|North Adams Airport to Look into Reported Low-Flying Aircraft
|By Jack Guerino, iBerkshires Staff
05:58PM / Friday, October 20, 2023
NORTH ADAMS, Mass. — The Airport Commission heard from a resident who lives east of the airport who had concerns about an uptick in low-flying aircraft.
The airport's engineer, Peter Enzien of Stantec, suspected that the planes were flying lower because the airport recently underwent some obstacle removal and cut some large trees impeding the proper landing at runway 29.
He said with obstacles removed, planes are simply landing properly now.
"If the trees were there before, it was an obstruction, so the planes had to land a little bit longer or higher as they approach," he told the commission on Tuesday. "They can now come in a little bit lower based on where they will land on the runway. They aren't doing anything they shouldn't be doing. Just now the tree isn't there. Now they have more room which is why we did the tree-clearing project, to make a safer landing for the pilot."
He said the approach is determined from a threshold placed on the runway that was determined in 2010. This threshold has not changed but the height of the trees surrounding the runway has. This means in order to maintain the correct slope for landing, the trees needed to be cut.
"We had to cut the trees that had grown back so that we have a clear approach," he said. "Nothing changed it was the cutting of the trees that were in the original protected surface. Pilots are trained to hit threshold markings when they are landing so you can't tell someone not to hit the marks."
A resident from the neighborhood understood that the pilots were likely doing nothing wrong but said she felt the planes were too low and at times frightening, disrupting life and causing a safety concern.
Enzien said he understood the neighborhood's concern but noted that planes are probably not as close as they look and it is a trick of perspective.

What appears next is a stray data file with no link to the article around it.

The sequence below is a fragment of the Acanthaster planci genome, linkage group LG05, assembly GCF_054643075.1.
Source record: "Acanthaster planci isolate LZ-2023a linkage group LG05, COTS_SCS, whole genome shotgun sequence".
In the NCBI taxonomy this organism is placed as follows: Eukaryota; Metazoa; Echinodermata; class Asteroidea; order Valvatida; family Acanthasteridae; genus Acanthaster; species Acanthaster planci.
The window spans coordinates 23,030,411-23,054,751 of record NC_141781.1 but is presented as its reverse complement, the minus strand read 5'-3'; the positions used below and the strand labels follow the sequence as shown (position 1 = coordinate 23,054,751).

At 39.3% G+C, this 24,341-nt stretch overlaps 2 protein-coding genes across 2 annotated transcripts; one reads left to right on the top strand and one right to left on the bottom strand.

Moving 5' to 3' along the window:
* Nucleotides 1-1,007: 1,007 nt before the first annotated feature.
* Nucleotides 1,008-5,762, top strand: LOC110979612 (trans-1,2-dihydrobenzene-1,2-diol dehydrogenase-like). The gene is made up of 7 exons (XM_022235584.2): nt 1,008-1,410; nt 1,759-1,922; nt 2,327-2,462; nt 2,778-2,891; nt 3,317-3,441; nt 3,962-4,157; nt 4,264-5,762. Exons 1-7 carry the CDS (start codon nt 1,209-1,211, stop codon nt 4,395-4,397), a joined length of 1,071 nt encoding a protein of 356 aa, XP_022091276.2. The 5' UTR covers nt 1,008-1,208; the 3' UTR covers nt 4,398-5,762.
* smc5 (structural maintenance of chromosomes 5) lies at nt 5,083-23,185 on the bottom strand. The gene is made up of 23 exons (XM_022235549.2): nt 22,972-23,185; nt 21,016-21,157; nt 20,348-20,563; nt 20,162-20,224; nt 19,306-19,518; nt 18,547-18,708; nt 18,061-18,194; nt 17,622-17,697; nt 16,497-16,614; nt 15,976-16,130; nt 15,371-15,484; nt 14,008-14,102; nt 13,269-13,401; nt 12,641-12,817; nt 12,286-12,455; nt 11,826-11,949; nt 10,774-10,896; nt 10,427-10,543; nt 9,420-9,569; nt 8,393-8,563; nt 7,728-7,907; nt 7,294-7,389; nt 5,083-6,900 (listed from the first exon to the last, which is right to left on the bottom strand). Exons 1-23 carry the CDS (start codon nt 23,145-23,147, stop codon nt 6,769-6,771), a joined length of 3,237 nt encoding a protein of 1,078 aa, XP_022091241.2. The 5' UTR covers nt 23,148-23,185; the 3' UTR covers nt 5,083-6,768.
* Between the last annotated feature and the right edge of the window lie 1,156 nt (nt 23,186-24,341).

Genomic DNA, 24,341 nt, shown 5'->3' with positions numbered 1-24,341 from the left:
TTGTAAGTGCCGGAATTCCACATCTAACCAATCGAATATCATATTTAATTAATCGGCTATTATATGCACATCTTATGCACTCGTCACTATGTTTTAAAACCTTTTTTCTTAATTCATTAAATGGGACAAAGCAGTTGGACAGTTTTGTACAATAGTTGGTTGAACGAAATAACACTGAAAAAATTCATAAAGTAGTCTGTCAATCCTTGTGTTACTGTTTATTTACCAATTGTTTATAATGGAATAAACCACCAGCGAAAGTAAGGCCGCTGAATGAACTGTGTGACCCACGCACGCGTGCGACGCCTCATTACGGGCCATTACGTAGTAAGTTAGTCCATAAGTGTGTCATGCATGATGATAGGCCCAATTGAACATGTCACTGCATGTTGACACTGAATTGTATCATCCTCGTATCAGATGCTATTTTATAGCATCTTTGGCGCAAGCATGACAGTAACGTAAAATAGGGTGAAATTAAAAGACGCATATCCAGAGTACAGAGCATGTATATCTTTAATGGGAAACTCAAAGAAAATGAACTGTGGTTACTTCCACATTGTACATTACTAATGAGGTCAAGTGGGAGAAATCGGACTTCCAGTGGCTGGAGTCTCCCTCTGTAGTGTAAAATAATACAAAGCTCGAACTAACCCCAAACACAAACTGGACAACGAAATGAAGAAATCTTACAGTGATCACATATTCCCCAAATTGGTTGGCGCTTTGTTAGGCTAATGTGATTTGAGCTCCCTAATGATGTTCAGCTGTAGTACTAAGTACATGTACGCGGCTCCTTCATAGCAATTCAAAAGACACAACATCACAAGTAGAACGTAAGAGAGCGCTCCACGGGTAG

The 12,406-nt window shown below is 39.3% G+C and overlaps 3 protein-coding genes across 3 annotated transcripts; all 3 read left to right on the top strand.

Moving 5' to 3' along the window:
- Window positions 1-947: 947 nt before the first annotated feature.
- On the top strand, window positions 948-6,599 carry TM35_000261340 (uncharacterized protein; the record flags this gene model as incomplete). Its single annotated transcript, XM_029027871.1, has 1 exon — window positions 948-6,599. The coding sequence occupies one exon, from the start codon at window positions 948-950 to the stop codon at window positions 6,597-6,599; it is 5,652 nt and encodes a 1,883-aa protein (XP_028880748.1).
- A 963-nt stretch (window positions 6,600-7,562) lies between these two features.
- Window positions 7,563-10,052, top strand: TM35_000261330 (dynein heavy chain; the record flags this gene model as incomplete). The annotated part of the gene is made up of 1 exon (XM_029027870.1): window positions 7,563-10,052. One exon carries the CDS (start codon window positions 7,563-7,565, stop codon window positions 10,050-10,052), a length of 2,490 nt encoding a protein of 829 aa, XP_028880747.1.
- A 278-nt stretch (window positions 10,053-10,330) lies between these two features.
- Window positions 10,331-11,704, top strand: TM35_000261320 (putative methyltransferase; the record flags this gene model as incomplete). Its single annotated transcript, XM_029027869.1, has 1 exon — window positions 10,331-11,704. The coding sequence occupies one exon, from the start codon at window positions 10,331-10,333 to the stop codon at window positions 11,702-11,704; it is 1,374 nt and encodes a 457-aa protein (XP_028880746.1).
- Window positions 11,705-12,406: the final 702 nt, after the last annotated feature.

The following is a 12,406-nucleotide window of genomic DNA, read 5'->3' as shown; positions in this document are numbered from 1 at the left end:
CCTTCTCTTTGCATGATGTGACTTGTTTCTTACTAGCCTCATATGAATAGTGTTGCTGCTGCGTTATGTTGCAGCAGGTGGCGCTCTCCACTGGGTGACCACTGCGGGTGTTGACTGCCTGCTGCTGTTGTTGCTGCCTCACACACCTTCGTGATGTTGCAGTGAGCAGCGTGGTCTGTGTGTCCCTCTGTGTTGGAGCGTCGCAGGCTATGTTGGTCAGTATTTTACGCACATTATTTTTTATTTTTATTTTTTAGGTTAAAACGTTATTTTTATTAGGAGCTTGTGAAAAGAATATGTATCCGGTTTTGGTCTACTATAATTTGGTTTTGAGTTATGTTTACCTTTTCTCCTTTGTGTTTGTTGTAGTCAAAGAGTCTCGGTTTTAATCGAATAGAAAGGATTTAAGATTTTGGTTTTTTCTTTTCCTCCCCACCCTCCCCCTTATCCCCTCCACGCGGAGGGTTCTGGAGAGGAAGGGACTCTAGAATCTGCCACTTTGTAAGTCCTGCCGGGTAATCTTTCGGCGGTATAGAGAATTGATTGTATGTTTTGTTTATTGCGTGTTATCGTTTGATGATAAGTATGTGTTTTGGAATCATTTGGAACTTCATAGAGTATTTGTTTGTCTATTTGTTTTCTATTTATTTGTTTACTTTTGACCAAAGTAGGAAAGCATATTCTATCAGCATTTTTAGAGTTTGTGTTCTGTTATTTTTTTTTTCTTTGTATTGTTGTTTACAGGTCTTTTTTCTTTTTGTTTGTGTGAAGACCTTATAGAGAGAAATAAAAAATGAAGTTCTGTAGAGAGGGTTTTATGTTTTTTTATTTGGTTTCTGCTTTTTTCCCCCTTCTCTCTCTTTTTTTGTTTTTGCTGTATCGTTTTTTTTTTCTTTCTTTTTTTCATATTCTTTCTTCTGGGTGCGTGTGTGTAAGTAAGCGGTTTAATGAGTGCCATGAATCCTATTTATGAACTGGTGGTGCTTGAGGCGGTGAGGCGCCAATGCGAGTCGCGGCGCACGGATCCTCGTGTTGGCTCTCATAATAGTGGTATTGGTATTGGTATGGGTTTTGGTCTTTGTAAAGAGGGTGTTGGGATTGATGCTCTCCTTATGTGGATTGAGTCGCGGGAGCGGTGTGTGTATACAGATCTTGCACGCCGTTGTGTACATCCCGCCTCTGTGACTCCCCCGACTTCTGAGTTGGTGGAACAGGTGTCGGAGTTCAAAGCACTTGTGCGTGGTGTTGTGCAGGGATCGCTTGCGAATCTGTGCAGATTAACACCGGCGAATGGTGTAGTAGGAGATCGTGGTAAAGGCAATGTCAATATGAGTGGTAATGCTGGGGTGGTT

"I think it is a different perspective when you are sitting there looking up at them when you are next to a tree or house. Looking up they do seem quite a bit closer than they are," he said. "Once you get out and are watching an aircraft land, there is a big separation. But every approach is a little different. Everyone comes in a little different."
The resident said she wished the commissioners could witness a fly over and hopes to be a be able to film a plane for an upcoming meeting.
Enzien said there may be some remedies to help notify pilots. He said there is a note on the AirNav website noting there is a neighborhood near the approach that was recently added. He said they can consider different lighting and visual instruments to warn pilots.
He said the FAA would likely not favor moving the thresholds and added that he would bring materials to the next meeting to better explain the approach as well as possible options.
In other business, Enzien said the northeast hangar project is still moving along with the new large door completely installed and awaiting electricity.
"Once there is power to the door they can get it operating and make needed adjustments," he said.
He said electric work has begun and will take about three weeks. This work includes new outlets and lighting.
The commission also approved the airport's Yearly Operational Plan. The plan, which goes out five years, outlines how the airport will manage vegetation.
"The plan outlines the on and off airport vegetation maintenance, and the techniques employed if clearing vegetation," Enzien said.
The plan will now go before the North Adams and Williamstown conservation commissions.